It's been an interesting year for Apple (NASDAQ:AAPL) -- by turns scary and exhilarating.
The iStuff maker surpassed ExxonMobil's (NYSE:XOM) market cap way back in January, and it's been the most valuable equity on the planet ever since. But the ride has been anything but smooth: Share prices peaked in September and have fallen more than 22% from those lofty all-time highs. The iPhone 5 and iPad Mini may be breaking sales records, but they have failed to wow analysts and investors.
Still, the stock has gained 32% year to date, leaving the Dow Jones Industrial Average (DJINDICES:^DJI) far behind. It's hard to complain about market-stomping annual gains like these:
Cupertino still dwarfs Exxon's $404 billion market cap by about 20%. Will Apple be the biggest kid on the block in 2013, too, or is it time for a change at the top? What if Apple never sees $700 per share again?
If you think the idea of Apple falling back is ridiculous, you haven't been paying attention. Giants stumble all the time, and even Exxon has been bested by several giants over the last decade. Check out this historical rollercoaster:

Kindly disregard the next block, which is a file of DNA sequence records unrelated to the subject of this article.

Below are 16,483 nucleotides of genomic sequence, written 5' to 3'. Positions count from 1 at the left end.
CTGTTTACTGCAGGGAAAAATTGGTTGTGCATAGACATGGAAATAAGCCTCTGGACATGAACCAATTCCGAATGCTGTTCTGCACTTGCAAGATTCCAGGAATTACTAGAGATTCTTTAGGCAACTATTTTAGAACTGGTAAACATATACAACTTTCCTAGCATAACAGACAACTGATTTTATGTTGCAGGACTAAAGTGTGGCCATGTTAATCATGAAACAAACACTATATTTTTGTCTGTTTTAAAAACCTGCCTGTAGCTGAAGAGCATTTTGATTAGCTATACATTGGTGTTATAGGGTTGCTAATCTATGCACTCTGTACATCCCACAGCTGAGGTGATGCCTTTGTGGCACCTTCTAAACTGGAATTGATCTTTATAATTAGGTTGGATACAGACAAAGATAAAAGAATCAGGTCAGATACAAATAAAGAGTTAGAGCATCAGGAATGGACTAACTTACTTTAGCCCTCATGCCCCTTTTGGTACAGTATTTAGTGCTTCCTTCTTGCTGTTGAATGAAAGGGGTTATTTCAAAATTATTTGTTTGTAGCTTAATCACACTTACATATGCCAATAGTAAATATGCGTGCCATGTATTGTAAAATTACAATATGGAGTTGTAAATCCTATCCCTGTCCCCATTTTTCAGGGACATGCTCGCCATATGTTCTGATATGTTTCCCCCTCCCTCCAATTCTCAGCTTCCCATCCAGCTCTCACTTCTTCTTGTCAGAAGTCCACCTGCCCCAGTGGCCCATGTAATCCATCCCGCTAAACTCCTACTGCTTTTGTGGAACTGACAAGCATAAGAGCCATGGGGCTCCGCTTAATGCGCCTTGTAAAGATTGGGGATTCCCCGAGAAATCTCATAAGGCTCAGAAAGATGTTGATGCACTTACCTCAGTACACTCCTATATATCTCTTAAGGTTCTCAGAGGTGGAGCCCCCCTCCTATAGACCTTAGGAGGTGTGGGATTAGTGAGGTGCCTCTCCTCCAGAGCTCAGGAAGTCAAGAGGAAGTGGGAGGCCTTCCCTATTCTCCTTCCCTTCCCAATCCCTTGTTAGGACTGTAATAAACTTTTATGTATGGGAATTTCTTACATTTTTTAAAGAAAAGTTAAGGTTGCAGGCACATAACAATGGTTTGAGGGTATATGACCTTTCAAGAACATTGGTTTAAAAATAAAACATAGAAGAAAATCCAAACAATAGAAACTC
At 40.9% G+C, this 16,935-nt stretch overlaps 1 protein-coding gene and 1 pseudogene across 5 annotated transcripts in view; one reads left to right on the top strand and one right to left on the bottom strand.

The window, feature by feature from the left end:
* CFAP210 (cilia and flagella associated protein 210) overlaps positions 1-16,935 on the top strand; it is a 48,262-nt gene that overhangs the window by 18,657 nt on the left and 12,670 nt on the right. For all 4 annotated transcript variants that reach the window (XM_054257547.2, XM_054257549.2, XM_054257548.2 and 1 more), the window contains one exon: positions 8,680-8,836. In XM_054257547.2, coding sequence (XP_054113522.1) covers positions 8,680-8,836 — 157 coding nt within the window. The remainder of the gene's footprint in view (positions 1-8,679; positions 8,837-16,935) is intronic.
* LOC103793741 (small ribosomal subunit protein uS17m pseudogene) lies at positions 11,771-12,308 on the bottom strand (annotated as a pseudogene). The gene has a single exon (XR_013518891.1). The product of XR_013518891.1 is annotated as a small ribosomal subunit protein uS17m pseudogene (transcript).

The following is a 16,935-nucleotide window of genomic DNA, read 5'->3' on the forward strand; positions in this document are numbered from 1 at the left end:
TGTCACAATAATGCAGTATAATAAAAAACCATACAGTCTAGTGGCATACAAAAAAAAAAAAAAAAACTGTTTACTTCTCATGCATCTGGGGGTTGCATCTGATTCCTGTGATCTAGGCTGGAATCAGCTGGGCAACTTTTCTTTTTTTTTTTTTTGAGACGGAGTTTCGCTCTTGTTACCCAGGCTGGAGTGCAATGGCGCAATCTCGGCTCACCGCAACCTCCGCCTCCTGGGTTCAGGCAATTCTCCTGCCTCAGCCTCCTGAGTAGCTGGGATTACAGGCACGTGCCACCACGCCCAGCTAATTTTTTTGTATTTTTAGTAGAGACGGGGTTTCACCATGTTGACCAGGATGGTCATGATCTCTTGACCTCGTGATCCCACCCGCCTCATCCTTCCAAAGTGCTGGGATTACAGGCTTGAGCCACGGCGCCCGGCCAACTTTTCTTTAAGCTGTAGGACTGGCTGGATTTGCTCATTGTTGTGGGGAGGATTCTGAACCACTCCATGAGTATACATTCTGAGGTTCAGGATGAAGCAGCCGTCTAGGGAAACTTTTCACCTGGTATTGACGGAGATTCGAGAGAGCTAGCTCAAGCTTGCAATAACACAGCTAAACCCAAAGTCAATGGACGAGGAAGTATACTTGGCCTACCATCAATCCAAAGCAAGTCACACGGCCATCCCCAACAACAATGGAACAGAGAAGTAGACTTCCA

Microsoft (NASDAQ:MSFT) obviously peaked a few years before the start of this chart, during the overheated dot-com boom. The software giant has seen and squandered many chances to climb back on the throne, notably with the utter failure you know as Windows Vista. General Electric (NYSE:GE) suffered grievous damage in the financial crisis of 2008, being half a bank itself.
Grandpa Exxon will always rise and fall with the oil market. When we hit the dreaded "peak oil" plateau, the giant must adapt and start selling alternative energy solutions. Failing that, Exxon will shrink to a fraction of its current bulk.
Apple faces a similar innovation dilemma. The company has made an unparalleled fortune by extending and refining the basic iPhone concept over the last five years, but the market for these gadgets may soon reach saturation. And that's where Apple needs to adjust its business model, come up with mind-blowing new products (not just a bigger or smoother iPhone), or perhaps both. These are no simple "gimme" adjustments.